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The Economics of Technology Sharing: Open Source and Beyond


  • Josh Lerner
  • Jean Tirole


This paper reviews our understanding of the growing open source movement. We highlight how many aspects of open source software appear initially puzzling to an economist. As we have acknowledge, our ability to answer confidently many of the issues raised here questions is likely to increase as the open source movement itself grows and evolves. At the same time, it is heartening to us how much of open source activities can be understood within existing economic frameworks, despite the presence of claims to the contrary. The labor and industrial organization literatures provide lenses through which the structure of open source projects, the role of contributors, and the movement's ongoing evolution can be viewed.

Suggested Citation

  • Josh Lerner & Jean Tirole, 2004. "The Economics of Technology Sharing: Open Source and Beyond," NBER Working Papers 10956, National Bureau of Economic Research, Inc.
  • Handle: RePEc:nbr:nberwo:10956
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    References listed on IDEAS

    1. Josh Lerner, 2005. "The Scope of Open Source Licensing," Journal of Law, Economics, and Organization, Oxford University Press, vol. 21(1), pages 20-56, April.
    2. Casadesus-Masanell, Ramon & Ghemawat, Pankaj, 2003. "Dynamic mixed duopoly: A model motivated by Linux vs. Windows," IESE Research Papers D/519, IESE Business School.
    3. Aghion, Philippe & Tirole, Jean, 1997. "Formal and Real Authority in Organizations," Journal of Political Economy, University of Chicago Press, vol. 105(1), pages 1-29, February.
    4. Farrell, Joseph & Katz, Michael L, 2000. "Innovation, Rent Extraction, and Integration in Systems Markets," Journal of Industrial Economics, Wiley Blackwell, vol. 48(4), pages 413-432, December.
    5. Josh Lerner & Jean Tirole, 2004. "Efficient Patent Pools," American Economic Review, American Economic Association, vol. 94(3), pages 691-711, June.
    6. Kenneth Arrow, 1962. "Economic Welfare and the Allocation of Resources for Invention," NBER Chapters,in: The Rate and Direction of Inventive Activity: Economic and Social Factors, pages 609-626 National Bureau of Economic Research, Inc.
    7. Michael Waldman, 1984. "Job Assignments, Signalling, and Efficiency," RAND Journal of Economics, The RAND Corporation, vol. 15(2), pages 255-267, Summer.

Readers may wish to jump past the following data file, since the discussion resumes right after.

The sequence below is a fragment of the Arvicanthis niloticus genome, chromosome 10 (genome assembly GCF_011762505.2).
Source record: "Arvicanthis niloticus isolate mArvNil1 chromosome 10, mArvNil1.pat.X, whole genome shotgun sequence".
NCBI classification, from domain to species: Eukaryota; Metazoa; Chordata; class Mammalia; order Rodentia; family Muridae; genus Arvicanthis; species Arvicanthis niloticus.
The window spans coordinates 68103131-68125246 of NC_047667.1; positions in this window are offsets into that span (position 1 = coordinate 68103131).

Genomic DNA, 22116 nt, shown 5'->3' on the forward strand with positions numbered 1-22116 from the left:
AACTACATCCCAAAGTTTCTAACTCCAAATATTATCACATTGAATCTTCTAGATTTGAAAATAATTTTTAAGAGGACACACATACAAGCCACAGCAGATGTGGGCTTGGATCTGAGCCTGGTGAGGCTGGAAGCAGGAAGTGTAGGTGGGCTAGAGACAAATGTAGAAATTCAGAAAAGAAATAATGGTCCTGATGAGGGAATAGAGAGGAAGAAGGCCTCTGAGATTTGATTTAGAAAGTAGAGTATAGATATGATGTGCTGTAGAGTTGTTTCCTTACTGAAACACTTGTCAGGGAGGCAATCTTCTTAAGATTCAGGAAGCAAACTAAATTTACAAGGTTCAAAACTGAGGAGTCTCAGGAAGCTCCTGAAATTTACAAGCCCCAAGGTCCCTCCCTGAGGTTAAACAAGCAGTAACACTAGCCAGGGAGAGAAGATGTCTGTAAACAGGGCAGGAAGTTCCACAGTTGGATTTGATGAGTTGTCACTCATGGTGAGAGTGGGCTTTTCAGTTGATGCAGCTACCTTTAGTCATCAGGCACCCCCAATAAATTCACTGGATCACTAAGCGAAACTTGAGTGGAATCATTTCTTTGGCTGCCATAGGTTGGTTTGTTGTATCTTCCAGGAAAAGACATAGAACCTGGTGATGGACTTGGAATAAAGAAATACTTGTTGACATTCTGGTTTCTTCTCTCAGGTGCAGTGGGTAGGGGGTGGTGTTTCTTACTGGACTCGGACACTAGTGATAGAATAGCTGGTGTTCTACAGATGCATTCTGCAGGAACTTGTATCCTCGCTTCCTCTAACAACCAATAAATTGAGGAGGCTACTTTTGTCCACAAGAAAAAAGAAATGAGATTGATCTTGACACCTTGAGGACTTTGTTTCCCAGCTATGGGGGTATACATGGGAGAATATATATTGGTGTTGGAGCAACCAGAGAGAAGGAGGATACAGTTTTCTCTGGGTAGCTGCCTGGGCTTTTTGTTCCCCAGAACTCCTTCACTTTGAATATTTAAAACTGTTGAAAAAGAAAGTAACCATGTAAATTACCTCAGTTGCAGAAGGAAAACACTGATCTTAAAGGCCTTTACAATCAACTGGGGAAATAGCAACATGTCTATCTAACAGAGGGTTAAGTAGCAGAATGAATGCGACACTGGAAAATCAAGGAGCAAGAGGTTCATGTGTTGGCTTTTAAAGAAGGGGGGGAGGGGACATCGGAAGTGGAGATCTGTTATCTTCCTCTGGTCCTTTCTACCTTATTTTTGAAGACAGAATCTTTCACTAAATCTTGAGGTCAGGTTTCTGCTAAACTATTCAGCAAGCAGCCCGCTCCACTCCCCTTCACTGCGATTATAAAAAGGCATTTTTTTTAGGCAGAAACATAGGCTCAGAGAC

8. James Bessen & Robert M. Hunt, 2007. "An Empirical Look at Software Patents," Journal of Economics & Management Strategy, Wiley Blackwell, vol. 16(1), pages 157-189, March.
    9. Schmidt, Klaus M. & Schnitzer, Monika, 2003. "Public Subsidies for Open Source? Some Economic Policy Issues of the Software Market," CEPR Discussion Papers 3793, C.E.P.R. Discussion Papers.
    10. Alexandre Gaudeul, 2004. "Competition between open-source and proprietary software: the (La)TeX case study," Industrial Organization 0409007, EconWPA.
    11. Bruce C. Greenwald, 1986. "Adverse Selection in the Labour Market," Review of Economic Studies, Oxford University Press, vol. 53(3), pages 325-347.
    12. Gilles Saint-Paul, 2003. "Growth Effects Of Nonproprietary Innovation," Journal of the European Economic Association, MIT Press, vol. 1(2-3), pages 429-439, 04/05.
    13. Josh Lerner & Jean Tirole, 2004. "A Model of Forum Shopping, with Special Reference to Standard Setting Organizations," NBER Working Papers 10664, National Bureau of Economic Research, Inc.
    14. Wouter Dessein, 2002. "Authority and Communication in Organizations," Review of Economic Studies, Oxford University Press, vol. 69(4), pages 811-838.
    15. Josh Lerner & Jean Tirole & Marcin Strojwas, 2003. "Cooperative Marketing Agreements Between Competitors: Evidence from Patent Pools," NBER Working Papers 9680, National Bureau of Economic Research, Inc.
    16. Bengt Holmström, 1999. "Managerial Incentive Problems: A Dynamic Perspective," Review of Economic Studies, Oxford University Press, vol. 66(1), pages 169-182.
    17. Bengt Holmstrom, 1999. "Managerial Incentive Problems: A Dynamic Perspective," NBER Working Papers 6875, National Bureau of Economic Research, Inc.
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    More about this item

    JEL classification:

    • L8 - Industrial Organization - - Industry Studies: Services
    • O3 - Economic Development, Innovation, Technological Change, and Growth - - Innovation; Research and Development; Technological Change; Intellectual Property Rights

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